SOUTH BEND - The University of Notre Dame has agreed to make changes in how it handles investigations of campus sexual assaults as a result of an investigation by the U.S. Department of Education’s Office for Civil Rights.
Specifically, the voluntary agreement requires the university to ensure that students and the public know how to report sexual harassment and what to expect from the university and law enforcement after making a report, the Department of Education announced Friday.
Notre Dame agreed to make clear that it will use a “preponderance of evidence” standard to evaluate sexual harassment allegations.
The agreement means the university agrees to:
Publicize resources and services available to complainants, accused students and witnesses;
Provide both parties equivalent notice of the process, opportunity to provide evidence, and access to peer support, information about procedures and written notice of the outcome;
Have discussions with the complainant to determine if adjustments in schedules or housing are needed and an explanation that any adjustments made will be designed to minimize the burden on the complainant’s education program;
Initiate and conclude Title IX sexual harassment and violence investigations within 60 days of a complaint, except in extraordinary circumstances.
In changes from past practice, Notre Dame has agreed to provide for alternative arrangements for complainants who do not want to be in the same room as the accused during a campus disciplinary hearing, and to give complainants the same rights to appeal the outcome of a disciplinary hearing as those provided to accused students.
Notre Dame also will provide in investigative reports 12 specified pieces of information, and it will invite victims of past sexual harassment to contact the Committee on Sexual Assault Prevention - a coalition of Notre Dame, Saint Mary’s College and community representatives - to offer recommendations for improving policies and practices.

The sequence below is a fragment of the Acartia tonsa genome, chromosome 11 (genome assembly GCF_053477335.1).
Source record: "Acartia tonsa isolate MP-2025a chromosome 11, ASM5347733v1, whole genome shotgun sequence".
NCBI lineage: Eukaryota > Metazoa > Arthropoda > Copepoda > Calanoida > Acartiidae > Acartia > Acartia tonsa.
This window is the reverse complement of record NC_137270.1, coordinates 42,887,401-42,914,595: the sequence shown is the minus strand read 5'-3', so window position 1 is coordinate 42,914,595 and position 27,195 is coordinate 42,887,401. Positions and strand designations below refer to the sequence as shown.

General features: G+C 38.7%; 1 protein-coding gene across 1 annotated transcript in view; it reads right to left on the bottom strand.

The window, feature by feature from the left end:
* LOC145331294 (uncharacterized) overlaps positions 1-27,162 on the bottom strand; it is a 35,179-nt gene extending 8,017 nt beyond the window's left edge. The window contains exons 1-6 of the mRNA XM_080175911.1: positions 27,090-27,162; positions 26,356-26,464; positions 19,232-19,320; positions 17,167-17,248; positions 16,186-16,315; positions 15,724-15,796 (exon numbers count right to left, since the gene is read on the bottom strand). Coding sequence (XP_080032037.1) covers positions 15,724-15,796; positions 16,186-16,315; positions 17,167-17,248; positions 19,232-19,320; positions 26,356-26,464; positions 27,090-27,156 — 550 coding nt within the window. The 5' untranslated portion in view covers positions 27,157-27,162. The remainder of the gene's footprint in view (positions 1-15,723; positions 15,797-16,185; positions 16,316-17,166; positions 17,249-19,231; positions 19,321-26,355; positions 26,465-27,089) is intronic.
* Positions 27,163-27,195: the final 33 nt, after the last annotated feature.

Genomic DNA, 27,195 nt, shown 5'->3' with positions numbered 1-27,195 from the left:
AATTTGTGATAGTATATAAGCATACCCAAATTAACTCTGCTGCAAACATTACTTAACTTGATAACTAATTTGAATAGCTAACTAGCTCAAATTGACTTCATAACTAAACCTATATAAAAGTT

The DOE’s Office for Civil Rights began a review of Notre Dame’s procedures after Elizabeth “Lizzy” Seeberg, a 19-year-old Saint Mary’s student, committed suicide last September. Seeberg had filed a criminal complaint Sept. 1 with Notre Dame Security Police alleging that a Notre Dame football player had touched her breasts when they were in his dormitory room on the previous day.
Seeberg’s family complained about a police delay in questioning the player and Notre Dame’s handling of the case.
The Tribune generally does not identify victims of alleged sexual assault, but Lizzy Seeberg’s name and photo were widely reported when her parents gave news media interviews to air their concerns.
No criminal charges were filed in the case and the male student remains on the Notre Dame football team.
Russlynn Ali, the DOE’s assistant secretary for civil rights, was traveling Friday and unavailable for an interview.
Jim Bradshaw, a DOE spokesman, said the agreement with Notre Dame is a continuation of the focus on sexual harassment and assault at the college level by the Office for Civil Rights. In the past year, the office has reached similar agreements with Eastern Michigan University and Notre Dame College in South Euclid, Ohio. (Notre Dame College is not affiliated with the University of Notre Dame.)
Notre Dame administrators were not made available Friday for interviews regarding the agreement.
“We very much appreciate the thoroughness exhibited by the OCR staff who conducted the review,” the Rev. Thomas Doyle, Notre Dame’s vice president for student affairs, said in a written statement. “The review has confirmed for us that we have outstanding initiatives in place, while also providing direction for several areas in which we can make modifications for improvement.
“Sexual misconduct can have no place at Notre Dame, and we are committed to continuing to protect the safety and human dignity of every student,” he said.